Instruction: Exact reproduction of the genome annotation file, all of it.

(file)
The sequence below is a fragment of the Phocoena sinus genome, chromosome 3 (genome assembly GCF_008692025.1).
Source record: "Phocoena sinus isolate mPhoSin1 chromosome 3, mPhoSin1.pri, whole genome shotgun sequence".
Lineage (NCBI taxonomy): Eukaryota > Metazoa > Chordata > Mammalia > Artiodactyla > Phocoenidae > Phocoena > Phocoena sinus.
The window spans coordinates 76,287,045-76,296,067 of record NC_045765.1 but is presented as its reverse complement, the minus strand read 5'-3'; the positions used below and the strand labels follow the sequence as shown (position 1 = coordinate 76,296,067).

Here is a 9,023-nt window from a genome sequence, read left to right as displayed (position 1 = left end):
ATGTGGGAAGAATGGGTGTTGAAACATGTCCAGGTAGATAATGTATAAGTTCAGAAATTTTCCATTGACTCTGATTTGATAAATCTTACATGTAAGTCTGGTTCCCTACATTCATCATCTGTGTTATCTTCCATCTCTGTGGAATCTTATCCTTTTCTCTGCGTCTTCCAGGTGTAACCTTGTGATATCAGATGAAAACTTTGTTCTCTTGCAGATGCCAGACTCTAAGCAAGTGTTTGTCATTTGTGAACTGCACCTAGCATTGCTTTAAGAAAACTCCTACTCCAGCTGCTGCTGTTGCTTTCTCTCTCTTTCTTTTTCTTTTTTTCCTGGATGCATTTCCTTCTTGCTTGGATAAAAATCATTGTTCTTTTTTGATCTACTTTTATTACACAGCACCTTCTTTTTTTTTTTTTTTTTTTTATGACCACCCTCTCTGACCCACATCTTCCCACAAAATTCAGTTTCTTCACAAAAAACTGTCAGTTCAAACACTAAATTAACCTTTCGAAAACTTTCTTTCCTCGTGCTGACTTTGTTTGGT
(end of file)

The sequence below is a fragment of the Phocoena sinus genome, chromosome 3 (genome assembly GCF_008692025.1).
Source record: "Phocoena sinus isolate mPhoSin1 chromosome 3, mPhoSin1.pri, whole genome shotgun sequence".
Lineage (NCBI taxonomy): Eukaryota > Metazoa > Chordata > Mammalia > Artiodactyla > Phocoenidae > Phocoena > Phocoena sinus.
The window spans coordinates 76,287,045-76,296,067 of record NC_045765.1 but is presented as its reverse complement, the minus strand read 5'-3'; the positions used below and the strand labels follow the sequence as shown (position 1 = coordinate 76,296,067).

Here is a 9,023-nt window from a genome sequence, read left to right as displayed (position 1 = left end):
ATGTGGGAAGAATGGGTGTTGAAACATGTCCAGGTAGATAATGTATAAGTTCAGAAATTTTCCATTGACTCTGATTTGATAAATCTTACATGTAAGTCTGGTTCCCTACATTCATCATCTGTGTTATCTTCCATCTCTGTGGAATCTTATCCTTTTCTCTGCGTCTTCCAGGTGTAACCTTGTGATATCAGATGAAAACTTTGTTCTCTTGCAGATGCCAGACTCTAAGCAAGTGTTTGTCATTTGTGAACTGCACCTAGCATTGCTTTAAGAAAACTCCTACTCCAGCTGCTGCTGTTGCTTTCTCTCTCTTTCTTTTTCTTTTTTTCCTGGATGCATTTCCTTCTTGCTTGGATAAAAATCATTGTTCTTTTTTGATCTACTTTTATTACACAGCACCTTCTTTTTTTTTTTTTTTTTTTTATGACCACCCTCTCTGACCCACATCTTCCCACAAAATTCAGTTTCTTCACAAAAAACTGTCAGTTCAAACACTAAATTAACCTTTCGAAAACTTTCTTTCCTCGTGCTGACTTTGTTTGGT